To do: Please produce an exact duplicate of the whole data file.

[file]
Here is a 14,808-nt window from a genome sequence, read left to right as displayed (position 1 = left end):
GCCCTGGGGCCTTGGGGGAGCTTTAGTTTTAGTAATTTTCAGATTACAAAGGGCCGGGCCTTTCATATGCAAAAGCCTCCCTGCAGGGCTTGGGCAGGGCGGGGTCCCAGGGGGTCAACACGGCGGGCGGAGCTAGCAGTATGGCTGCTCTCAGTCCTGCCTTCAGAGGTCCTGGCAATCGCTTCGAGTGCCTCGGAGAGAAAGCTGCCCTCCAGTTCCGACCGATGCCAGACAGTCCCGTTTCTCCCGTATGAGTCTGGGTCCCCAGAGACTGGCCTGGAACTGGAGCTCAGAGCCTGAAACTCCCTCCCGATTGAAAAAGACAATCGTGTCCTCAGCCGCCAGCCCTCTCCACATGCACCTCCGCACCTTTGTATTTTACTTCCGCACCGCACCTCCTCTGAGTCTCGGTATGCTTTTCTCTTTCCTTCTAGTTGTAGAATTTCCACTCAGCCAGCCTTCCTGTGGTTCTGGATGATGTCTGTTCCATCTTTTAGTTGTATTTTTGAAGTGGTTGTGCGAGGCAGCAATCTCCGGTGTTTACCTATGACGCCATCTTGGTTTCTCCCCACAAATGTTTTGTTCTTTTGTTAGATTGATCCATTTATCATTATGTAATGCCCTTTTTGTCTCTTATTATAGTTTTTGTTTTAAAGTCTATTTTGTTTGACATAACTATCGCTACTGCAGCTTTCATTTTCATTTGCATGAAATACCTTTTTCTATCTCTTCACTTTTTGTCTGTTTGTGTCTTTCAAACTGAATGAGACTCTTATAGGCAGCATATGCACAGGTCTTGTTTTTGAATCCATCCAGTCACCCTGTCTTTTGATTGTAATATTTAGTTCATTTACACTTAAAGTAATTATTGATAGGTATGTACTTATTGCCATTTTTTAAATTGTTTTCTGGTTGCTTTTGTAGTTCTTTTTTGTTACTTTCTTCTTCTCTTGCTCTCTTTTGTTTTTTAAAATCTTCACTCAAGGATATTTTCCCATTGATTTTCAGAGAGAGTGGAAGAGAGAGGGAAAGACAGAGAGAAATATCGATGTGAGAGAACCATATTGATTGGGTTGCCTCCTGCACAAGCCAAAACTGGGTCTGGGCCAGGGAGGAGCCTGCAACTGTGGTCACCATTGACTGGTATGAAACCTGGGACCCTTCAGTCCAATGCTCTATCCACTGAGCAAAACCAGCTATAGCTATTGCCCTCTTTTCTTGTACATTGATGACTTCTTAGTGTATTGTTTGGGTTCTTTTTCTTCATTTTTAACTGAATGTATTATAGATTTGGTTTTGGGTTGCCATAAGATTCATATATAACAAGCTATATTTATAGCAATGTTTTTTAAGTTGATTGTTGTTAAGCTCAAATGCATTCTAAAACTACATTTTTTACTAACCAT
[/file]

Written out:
Here is a 14,808-nt window from a genome sequence, read left to right as displayed (position 1 = left end):
GCCCTGGGGCCTTGGGGGAGCTTTAGTTTTAGTAATTTTCAGATTACAAAGGGCCGGGCCTTTCATATGCAAAAGCCTCCCTGCAGGGCTTGGGCAGGGCGGGGTCCCAGGGGGTCAACACGGCGGGCGGAGCTAGCAGTATGGCTGCTCTCAGTCCTGCCTTCAGAGGTCCTGGCAATCGCTTCGAGTGCCTCGGAGAGAAAGCTGCCCTCCAGTTCCGACCGATGCCAGACAGTCCCGTTTCTCCCGTATGAGTCTGGGTCCCCAGAGACTGGCCTGGAACTGGAGCTCAGAGCCTGAAACTCCCTCCCGATTGAAAAAGACAATCGTGTCCTCAGCCGCCAGCCCTCTCCACATGCACCTCCGCACCTTTGTATTTTACTTCCGCACCGCACCTCCTCTGAGTCTCGGTATGCTTTTCTCTTTCCTTCTAGTTGTAGAATTTCCACTCAGCCAGCCTTCCTGTGGTTCTGGATGATGTCTGTTCCATCTTTTAGTTGTATTTTTGAAGTGGTTGTGCGAGGCAGCAATCTCCGGTGTTTACCTATGACGCCATCTTGGTTTCTCCCCACAAATGTTTTGTTCTTTTGTTAGATTGATCCATTTATCATTATGTAATGCCCTTTTTGTCTCTTATTATAGTTTTTGTTTTAAAGTCTATTTTGTTTGACATAACTATCGCTACTGCAGCTTTCATTTTCATTTGCATGAAATACCTTTTTCTATCTCTTCACTTTTTGTCTGTTTGTGTCTTTCAAACTGAATGAGACTCTTATAGGCAGCATATGCACAGGTCTTGTTTTTGAATCCATCCAGTCACCCTGTCTTTTGATTGTAATATTTAGTTCATTTACACTTAAAGTAATTATTGATAGGTATGTACTTATTGCCATTTTTTAAATTGTTTTCTGGTTGCTTTTGTAGTTCTTTTTTGTTACTTTCTTCTTCTCTTGCTCTCTTTTGTTTTTTAAAATCTTCACTCAAGGATATTTTCCCATTGATTTTCAGAGAGAGTGGAAGAGAGAGGGAAAGACAGAGAGAAATATCGATGTGAGAGAACCATATTGATTGGGTTGCCTCCTGCACAAGCCAAAACTGGGTCTGGGCCAGGGAGGAGCCTGCAACTGTGGTCACCATTGACTGGTATGAAACCTGGGACCCTTCAGTCCAATGCTCTATCCACTGAGCAAAACCAGCTATAGCTATTGCCCTCTTTTCTTGTACATTGATGACTTCTTAGTGTATTGTTTGGGTTCTTTTTCTTCATTTTTAACTGAATGTATTATAGATTTGGTTTTGGGTTGCCATAAGATTCATATATAACAAGCTATATTTATAGCAATGTTTTTTAAGTTGATTGTTGTTAAGCTCAAATGCATTCTAAAACTACATTTTTTACTAACCAT